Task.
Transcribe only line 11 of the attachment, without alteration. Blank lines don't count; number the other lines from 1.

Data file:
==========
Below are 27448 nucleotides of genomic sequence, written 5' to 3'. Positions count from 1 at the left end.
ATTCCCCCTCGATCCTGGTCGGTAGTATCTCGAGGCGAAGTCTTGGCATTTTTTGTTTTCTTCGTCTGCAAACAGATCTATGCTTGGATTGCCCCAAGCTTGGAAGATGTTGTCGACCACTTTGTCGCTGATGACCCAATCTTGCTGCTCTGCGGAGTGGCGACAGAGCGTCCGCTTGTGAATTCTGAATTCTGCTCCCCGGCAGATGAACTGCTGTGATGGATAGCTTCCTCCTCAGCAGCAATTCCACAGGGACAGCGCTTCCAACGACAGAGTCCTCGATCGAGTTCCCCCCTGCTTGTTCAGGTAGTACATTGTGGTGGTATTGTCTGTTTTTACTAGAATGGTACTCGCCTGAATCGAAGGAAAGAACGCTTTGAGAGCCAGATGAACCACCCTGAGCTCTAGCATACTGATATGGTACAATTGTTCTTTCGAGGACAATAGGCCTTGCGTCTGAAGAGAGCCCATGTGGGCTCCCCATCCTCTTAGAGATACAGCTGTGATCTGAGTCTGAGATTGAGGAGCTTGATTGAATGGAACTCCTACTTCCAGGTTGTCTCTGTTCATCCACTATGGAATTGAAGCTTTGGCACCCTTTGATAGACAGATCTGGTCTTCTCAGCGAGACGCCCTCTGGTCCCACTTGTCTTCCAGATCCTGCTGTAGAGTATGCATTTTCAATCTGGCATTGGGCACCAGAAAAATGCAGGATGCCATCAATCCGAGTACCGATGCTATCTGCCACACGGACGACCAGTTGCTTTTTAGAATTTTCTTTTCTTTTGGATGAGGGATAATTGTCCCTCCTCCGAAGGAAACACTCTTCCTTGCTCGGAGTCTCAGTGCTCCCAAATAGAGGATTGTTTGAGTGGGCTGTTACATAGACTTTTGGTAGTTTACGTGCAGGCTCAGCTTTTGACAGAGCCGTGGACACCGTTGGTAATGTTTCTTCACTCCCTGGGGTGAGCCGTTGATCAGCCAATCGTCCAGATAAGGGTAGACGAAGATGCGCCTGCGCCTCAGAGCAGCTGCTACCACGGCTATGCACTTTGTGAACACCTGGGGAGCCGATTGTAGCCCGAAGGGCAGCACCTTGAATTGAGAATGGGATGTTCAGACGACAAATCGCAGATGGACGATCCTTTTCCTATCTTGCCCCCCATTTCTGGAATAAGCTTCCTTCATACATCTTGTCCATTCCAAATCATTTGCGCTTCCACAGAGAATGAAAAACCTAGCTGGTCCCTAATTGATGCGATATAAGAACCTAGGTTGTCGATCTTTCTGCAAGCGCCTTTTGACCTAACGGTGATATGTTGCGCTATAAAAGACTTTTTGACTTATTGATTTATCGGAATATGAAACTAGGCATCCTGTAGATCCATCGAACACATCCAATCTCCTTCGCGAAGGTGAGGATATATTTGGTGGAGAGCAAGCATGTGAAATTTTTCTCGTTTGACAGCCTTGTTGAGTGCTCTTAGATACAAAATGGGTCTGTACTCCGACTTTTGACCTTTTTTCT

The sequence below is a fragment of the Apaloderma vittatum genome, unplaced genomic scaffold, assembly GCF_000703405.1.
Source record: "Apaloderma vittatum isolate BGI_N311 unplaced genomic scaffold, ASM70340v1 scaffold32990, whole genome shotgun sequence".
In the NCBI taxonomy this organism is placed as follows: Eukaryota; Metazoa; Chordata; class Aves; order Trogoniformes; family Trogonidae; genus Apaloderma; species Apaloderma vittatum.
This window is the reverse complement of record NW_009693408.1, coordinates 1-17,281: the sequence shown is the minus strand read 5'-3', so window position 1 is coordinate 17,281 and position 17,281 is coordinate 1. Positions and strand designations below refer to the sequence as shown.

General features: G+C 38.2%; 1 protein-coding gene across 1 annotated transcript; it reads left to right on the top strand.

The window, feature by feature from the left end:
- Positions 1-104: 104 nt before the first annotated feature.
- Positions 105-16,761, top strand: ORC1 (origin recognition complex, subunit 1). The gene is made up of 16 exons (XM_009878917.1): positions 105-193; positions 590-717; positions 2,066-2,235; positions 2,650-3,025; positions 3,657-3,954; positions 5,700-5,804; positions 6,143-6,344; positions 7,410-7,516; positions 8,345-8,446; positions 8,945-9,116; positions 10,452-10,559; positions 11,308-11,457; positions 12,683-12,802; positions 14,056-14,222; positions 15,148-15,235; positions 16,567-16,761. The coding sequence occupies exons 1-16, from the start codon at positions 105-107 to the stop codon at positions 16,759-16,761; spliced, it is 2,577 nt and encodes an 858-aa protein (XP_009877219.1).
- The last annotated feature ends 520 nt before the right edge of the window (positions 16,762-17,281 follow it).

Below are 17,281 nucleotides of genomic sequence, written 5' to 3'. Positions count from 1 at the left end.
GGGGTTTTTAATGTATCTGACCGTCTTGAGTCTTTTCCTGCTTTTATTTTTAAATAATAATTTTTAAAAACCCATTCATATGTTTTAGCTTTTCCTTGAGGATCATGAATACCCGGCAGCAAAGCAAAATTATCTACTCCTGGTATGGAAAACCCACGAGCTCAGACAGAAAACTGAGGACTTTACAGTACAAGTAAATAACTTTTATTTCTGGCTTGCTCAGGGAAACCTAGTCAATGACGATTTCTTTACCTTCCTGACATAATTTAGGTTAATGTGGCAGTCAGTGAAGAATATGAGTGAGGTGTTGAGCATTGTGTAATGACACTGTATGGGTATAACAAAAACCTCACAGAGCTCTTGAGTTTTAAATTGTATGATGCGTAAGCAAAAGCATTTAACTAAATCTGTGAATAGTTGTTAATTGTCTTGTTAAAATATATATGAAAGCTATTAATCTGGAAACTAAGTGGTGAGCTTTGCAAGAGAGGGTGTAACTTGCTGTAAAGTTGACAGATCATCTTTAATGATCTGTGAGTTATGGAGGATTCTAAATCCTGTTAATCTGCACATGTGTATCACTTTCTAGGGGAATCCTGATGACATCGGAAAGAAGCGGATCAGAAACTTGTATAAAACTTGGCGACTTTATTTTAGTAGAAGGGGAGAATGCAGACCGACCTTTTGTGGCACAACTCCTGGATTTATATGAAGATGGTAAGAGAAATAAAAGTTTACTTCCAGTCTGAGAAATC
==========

- The last annotated feature ends 520 nt before the right edge of the window (positions 16,762-17,281 follow it).